Lovely review of RED SNOW by The Comics Reporter

Flipped!: David Welsh on Susumu Katsumata's Red Snow

The Comics Reporter    |    David P. Welsh    |    December 7, 2009

While many of the comics in the gekiga category, at least the ones available in English, might fairly be described as gritty, Drawn & Quarterly has offered a new example that's earthy in every regard. Susumu Katsumata's wonderful collection of short stories, Red Snow, examines the lives of people who live off the land. Katsumata renders this world with vigor and authority and without condescension, which is more than enough to move it to the front of the pack of comics that chronicle a rural experience.

Katsumata doesn't merely succeed by comparison. Though his stories share a pre-modern, agrarian setting, they vary in tone from sentimental to scathing. Red Snow is a collection in retrospect, first published in Japan in 2005 by Seirinkogeisha. These tales, originally published in the legendary alt-comics anthology Garo, weren't conceived to contribute to a larger whole, and, if they do, it's the opportunity to admire a gifted, perhaps under-appreciated cartoonist.

I found Katsumata's style of illustration to be wonderfully blunt. Characters are rendered with cartoonish charm but also with sturdiness and force. They aren't merely cute; they suit the lives they lead. As in the work of Osamu Tezuka and the legion of creators he influenced, the exaggerations of their visual conception don't limit their ability to function in dramatic contexts. Brutal exchanges aren't less shocking, and sex doesn't lose its erotic charge. Katsumata can create a fully realized world, rural but not bucolic with a population that's stylized but real.

The stories in Red Snow differ from the bulk of translated gekiga in that they traffic in magical realism, with an emphasis on the realism. Mixed among the brewers, farmers and lumberjacks are figures from folklore like the water imps known as kappa. Their presence doesn't derail the narrative; they really just another part of the population with their own idiosyncrasies and issues. Their oddness contributes to the sense of time and place; it makes the characters' belief in the mysteries around them concrete instead of quaint.

They also differ in the shared focus on both male and female characters. Much as I admire the bleak short stories of Yoshihiro Tatsumi, they do strike me as dominated by the male perspective. The women in Katsumata's stories are much more likely to be equal partners in drama. They work, they yearn, they struggle, they fail, just like their husbands, fathers, neighbors and lovers. "Pulp Novel about a Sack," a sly, shocking look at the women left to their own devices when the men go off to sea, is one of my particular favorites in the collection. It encapsulates so many of the things I like about Katsumata's approach -- the earthiness of the subject matter, the resourcefulness of his characters, and the frankness of his storytelling.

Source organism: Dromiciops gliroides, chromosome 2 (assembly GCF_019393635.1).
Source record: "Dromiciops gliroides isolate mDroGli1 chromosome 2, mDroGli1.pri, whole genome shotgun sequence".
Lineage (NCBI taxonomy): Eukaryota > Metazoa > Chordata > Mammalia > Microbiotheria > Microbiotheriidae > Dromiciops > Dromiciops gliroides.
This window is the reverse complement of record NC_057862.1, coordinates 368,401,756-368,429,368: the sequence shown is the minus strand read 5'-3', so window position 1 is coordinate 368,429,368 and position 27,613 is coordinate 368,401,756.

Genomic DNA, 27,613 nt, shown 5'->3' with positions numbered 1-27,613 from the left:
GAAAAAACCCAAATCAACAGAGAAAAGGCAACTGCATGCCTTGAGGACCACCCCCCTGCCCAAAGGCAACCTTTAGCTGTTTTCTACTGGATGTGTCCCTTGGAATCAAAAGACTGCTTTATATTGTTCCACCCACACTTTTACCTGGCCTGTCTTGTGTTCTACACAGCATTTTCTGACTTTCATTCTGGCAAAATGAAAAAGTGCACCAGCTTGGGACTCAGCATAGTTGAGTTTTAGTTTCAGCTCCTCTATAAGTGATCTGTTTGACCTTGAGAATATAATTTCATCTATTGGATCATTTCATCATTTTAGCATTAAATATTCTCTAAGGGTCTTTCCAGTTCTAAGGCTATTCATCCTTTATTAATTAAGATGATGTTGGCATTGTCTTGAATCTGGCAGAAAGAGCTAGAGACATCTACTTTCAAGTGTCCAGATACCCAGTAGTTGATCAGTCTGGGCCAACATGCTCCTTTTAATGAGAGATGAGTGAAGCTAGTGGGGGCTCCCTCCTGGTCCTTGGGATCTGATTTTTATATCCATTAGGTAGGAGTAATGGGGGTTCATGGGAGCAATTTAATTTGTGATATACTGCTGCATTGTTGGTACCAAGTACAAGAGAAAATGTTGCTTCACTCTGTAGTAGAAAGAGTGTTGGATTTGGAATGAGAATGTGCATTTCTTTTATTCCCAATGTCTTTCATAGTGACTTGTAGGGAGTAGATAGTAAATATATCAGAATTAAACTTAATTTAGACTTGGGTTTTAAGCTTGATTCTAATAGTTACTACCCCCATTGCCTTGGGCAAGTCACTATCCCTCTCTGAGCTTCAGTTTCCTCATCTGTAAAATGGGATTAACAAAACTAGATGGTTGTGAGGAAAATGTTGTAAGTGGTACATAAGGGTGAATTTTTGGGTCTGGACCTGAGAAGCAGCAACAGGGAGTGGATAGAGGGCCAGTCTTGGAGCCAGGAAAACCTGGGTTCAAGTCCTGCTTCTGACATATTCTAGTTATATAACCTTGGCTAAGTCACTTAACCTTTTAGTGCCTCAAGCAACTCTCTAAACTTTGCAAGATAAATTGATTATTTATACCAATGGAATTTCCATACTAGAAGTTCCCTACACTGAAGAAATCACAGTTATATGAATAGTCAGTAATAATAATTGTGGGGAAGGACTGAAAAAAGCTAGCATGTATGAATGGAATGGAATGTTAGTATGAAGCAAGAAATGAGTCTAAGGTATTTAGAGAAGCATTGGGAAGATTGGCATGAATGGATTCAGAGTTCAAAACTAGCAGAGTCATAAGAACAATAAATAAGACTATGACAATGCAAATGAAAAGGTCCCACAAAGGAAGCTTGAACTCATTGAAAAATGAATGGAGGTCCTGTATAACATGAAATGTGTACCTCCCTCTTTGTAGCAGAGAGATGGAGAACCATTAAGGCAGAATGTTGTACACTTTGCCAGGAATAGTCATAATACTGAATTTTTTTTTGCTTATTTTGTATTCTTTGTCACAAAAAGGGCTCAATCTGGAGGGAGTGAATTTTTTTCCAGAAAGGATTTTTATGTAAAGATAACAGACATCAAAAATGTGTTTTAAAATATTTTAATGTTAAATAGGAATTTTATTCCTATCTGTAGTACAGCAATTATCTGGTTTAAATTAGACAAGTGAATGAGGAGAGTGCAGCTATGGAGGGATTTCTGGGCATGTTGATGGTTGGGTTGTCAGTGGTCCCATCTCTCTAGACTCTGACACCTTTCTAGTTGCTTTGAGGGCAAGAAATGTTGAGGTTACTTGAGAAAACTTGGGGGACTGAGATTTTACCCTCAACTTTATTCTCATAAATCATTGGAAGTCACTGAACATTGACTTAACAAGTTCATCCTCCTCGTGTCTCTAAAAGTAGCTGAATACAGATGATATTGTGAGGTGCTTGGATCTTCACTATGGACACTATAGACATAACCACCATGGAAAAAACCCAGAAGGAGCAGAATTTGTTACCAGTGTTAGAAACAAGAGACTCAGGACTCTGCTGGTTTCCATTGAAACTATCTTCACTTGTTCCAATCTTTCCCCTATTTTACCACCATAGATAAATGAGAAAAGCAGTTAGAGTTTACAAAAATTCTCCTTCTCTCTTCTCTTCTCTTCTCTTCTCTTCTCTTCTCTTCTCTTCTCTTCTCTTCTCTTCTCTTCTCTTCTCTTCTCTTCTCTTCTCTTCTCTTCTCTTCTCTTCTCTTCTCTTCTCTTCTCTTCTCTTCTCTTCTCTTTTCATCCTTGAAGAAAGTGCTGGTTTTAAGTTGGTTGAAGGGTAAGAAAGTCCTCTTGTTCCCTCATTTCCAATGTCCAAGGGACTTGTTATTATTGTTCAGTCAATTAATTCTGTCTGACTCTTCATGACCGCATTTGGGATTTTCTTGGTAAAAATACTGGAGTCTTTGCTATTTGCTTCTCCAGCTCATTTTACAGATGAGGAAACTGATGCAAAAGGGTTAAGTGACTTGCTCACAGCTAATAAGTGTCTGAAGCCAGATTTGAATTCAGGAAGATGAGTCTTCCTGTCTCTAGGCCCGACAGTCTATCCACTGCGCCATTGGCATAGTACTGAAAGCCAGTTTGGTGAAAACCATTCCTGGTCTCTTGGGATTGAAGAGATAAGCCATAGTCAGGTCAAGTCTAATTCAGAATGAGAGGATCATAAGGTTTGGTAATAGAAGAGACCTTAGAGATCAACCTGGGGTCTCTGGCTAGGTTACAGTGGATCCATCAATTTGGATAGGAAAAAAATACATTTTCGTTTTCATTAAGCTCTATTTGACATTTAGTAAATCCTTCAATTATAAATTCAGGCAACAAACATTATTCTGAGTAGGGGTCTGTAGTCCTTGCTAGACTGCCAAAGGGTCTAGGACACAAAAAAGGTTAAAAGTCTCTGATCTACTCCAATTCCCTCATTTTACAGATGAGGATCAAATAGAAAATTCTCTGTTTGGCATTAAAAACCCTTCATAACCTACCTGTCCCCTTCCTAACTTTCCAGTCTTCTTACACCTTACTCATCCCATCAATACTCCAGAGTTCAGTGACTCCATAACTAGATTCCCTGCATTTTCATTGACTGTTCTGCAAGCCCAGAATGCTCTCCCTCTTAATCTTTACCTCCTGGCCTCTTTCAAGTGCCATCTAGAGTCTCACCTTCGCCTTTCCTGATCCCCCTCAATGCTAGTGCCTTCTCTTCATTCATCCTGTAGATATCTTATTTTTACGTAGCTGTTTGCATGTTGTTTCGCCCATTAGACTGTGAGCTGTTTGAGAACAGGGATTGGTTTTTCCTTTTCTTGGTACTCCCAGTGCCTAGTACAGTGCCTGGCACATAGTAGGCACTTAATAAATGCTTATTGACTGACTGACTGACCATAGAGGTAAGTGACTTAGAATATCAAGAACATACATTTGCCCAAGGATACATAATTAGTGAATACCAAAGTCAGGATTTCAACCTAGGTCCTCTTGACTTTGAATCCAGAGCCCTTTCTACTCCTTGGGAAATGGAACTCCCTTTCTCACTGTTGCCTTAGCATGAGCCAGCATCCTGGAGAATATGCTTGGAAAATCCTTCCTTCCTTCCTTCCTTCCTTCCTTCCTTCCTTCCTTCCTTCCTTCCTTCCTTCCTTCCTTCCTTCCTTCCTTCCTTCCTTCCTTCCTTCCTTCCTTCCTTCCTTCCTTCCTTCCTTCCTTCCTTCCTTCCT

In the tradition of the publisher, Red Snow comes in a very handsome package. The hardcover volume has an attractive design, and the contents have been flipped to left-to-right orientation with Drawn & Quarterly's usual care. Taro Nettleton's translation flows nicely, and translated sound effects are incorporated neatly into the panels, presumably by font designer Rich Tommaso. While neither is essential to appreciating Katsumata's comics, the two text pieces included here (an interview conducted by the editor of the Seirinkogeisha's 2005 version and an appreciative overview that appeared in a South Korean comics magazine) are welcome enhancements.

Drawn & Quarterly isn't a manga publisher in the way that Viz and Del Rey are. Drawn & Quarterly's mission is apparently to publish excellent comics of any provenance, so perhaps the fact that they've published two of 2009's best translated comics from Japan (this one and Tatsumi's A Drifting Life) is just a natural result of their overarching intent. Beyond the quality of the individual books, I very much appreciate the way the publisher is incrementally introducing gekiga to English-reading audiences, focusing first on its founder, Tatsumi, and subsequently unveiling other examples of the category. Last year's Red-Colored Elegy by Seiichi Hayashi offered a long-form example that, while not as bracing today as it must have been when it was first published, did reveal what must have been an essential building block of all of the illustrated tales of disaffected youth that have followed. Red Snow is an engrossing, vibrant next step in the gekiga education that Drawn & Quarterly is offering, giving a further example of the range of experiences that the category explored.

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